Open Access

Waist circumference does not predict circulating adiponectin levels in sub-Saharan women

  • Eugène Sobngwi1, 2Email author,
  • Valery Effoe1,
  • Philippe Boudou3,
  • Dieudonné Njamen1,
  • Jean-François Gautier3 and
  • Jean-Claude Mbanya1
Cardiovascular Diabetology20076:31

DOI: 10.1186/1475-2840-6-31

Received: 17 July 2007

Accepted: 16 October 2007

Published: 16 October 2007

Abstract

Background

Because of previously reported ethnic differences in determinants and markers of obesity and related metabolic disorders, we sought to investigate circulating levels of adiponectin and their correlates in a sub-Saharan African (sSA) population.

Subjects and Methods

We studied 70 non-diabetic volunteers (33M/37F) living in Yaoundé, Cameroon, aged 24–69 yr, with BMI 20–42 kg/m2. In all participants we measured waist circumference and total body fat by bioimpedance, and obtained a fasting venous blood sample for measurement of plasma glucose, serum insulin and adiponectin concentrations. We performed a euglycaemic hyperinsulinaemic clamp in 1/4 subjects, and HOMAIR was used as surrogate of fasting insulin sensitivity index since it best correlates to clamp measurements.

Results

Males had lower adiponectin levels than females (8.8 ± 4.3 vs. 11.8 ± 5.5 μg/L). There was no significant correlation between adiponectin and total body fat (rs = -0.03; NS), whereas adiponectin was inversely correlated with waist circumference (rs = -0.39; p = 0.001). Adiponectin correlated negatively with insulin resistance (rs = -0.35; p = 0.01). In a regression analysis using fasting adiponectin concentration as the dependent variable, and age, HOMAIR, waist circumference, and fat mass as predictors, waist circumference (β = -3.30; p = 0.002), fat mass (β = -2.68; p = 0.01), and insulin resistance (β = -2.38; p = 0.02) but not age (β = 1.11; p = 0.27) were independent predictors of adiponectin. When considering gender, these relations persisted with the exception of waist circumference in females.

Conclusion

Adiponectin correlates in this study population are comparable to those observed in Caucasians with the exception of waist circumference in women. The metabolic significance of waist circumference is therefore questioned in sSA women.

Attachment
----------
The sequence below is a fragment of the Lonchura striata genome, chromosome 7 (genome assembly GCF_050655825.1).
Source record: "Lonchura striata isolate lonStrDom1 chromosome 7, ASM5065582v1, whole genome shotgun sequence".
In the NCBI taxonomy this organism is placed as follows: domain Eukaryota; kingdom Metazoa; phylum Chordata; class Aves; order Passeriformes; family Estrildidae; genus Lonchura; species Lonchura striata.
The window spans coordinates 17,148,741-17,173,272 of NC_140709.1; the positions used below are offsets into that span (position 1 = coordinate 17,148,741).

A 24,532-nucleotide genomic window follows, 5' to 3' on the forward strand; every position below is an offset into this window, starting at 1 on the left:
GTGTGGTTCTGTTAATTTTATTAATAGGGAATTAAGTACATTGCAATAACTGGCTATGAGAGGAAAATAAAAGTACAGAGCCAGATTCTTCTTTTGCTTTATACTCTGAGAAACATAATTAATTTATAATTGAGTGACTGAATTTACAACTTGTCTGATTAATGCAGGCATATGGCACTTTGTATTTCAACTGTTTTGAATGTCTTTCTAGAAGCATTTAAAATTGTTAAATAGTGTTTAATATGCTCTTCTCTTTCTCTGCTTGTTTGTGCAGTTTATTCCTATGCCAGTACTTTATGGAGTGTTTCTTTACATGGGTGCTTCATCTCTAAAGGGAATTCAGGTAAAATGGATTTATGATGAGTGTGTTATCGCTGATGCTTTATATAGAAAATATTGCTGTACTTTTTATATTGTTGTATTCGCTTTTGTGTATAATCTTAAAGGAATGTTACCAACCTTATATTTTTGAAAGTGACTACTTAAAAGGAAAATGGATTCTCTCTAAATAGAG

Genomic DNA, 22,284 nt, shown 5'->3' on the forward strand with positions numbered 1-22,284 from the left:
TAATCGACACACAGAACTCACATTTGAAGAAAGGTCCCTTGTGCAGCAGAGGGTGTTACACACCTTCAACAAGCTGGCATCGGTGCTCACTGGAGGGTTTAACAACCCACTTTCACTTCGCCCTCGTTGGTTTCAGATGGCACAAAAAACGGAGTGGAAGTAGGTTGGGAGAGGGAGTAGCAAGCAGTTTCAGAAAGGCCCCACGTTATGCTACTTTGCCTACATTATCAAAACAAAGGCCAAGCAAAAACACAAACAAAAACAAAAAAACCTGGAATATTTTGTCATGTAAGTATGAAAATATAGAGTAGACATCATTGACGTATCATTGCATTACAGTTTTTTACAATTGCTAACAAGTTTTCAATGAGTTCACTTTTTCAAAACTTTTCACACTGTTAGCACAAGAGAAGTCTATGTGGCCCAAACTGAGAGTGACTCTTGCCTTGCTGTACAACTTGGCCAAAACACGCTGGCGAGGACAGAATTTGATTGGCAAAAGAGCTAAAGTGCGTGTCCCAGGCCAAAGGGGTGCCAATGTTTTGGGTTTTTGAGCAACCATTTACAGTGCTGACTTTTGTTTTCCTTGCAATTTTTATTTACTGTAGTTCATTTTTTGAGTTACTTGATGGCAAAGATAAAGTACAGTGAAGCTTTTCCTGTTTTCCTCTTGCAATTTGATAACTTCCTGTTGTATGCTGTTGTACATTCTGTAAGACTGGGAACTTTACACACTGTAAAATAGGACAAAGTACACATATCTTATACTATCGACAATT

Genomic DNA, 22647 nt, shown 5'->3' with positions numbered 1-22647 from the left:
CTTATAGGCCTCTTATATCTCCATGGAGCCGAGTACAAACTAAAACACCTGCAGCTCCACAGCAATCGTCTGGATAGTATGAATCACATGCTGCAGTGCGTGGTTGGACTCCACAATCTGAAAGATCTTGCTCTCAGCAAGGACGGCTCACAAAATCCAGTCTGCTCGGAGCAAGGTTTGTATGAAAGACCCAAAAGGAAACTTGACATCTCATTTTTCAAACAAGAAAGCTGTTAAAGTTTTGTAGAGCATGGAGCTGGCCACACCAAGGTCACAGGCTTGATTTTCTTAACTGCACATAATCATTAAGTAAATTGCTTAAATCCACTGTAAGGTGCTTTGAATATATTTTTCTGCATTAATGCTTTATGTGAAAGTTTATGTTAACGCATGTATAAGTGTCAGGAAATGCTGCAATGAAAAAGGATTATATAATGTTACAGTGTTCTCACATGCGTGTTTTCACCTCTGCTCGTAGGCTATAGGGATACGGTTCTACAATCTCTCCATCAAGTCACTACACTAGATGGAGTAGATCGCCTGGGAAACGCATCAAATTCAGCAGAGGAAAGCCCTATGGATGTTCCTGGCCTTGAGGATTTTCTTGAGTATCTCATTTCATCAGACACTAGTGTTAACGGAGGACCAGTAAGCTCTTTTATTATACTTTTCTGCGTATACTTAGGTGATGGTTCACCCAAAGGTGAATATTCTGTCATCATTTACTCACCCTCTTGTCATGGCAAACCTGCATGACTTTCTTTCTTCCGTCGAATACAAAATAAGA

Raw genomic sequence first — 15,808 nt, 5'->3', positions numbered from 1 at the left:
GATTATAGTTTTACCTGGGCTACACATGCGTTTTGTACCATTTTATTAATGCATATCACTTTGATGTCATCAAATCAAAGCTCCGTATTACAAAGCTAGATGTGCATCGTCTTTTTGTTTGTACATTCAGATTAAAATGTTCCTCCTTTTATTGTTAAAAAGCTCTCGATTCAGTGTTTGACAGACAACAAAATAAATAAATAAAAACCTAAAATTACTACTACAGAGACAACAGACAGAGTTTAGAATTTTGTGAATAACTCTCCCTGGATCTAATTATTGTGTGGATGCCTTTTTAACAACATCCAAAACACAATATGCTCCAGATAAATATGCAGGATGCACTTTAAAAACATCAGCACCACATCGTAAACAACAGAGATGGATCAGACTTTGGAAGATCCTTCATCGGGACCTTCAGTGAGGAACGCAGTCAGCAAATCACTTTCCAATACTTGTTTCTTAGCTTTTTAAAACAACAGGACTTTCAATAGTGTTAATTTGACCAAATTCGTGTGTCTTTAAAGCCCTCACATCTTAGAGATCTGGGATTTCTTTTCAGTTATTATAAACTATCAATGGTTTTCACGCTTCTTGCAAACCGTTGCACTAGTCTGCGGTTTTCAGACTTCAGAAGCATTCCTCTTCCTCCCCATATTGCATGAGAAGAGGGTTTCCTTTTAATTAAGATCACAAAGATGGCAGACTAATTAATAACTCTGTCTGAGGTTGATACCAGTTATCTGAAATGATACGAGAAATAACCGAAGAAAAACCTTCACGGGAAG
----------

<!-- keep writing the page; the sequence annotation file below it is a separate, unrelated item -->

Introduction

Adiponectin, an adipose-specific protein, has gained much attention due to its effect on glucose homeostasis and regulation of energy metabolism, making it a candidate link between obesity and insulin resistance [1], and a potential therapeutic pathway. Studies in Caucasians indicate that circulating adiponectin levels are lower in patients with type 2 diabetes, obesity, and cardiovascular disease than in background populations [2]. Circulating adiponectin levels correlate inversely with body mass status and positively with insulin sensitivity, measured either by the hyperinsulinaemic euglycaemic clamp technique or other surrogate methods [36]. However, there are indications from metabolic in vivo and in vitro studies that ethnic differences exists in the way adipose tissue and its distribution influences whole body metabolism. For example there are reports of lower antilipolytic effect of insulin in women of African descent compared to Caucasians [7, 8]. Moreover, the relation between insulin sensitivity and the topographic distribution of adiposity is subject to ethnic-specific variations [9], but circulating levels and correlates of adiponectin in sub-Saharan Africans have not been investigated. In the present study, we examined, in healthy non-diabetic volunteers, the associations between circulating serum adiponectin concentrations and insulin sensitivity measured by a surrogate insulin sensitivity index, validated against the hyperinsulinaemic euglycaemic clamp technique.

Methods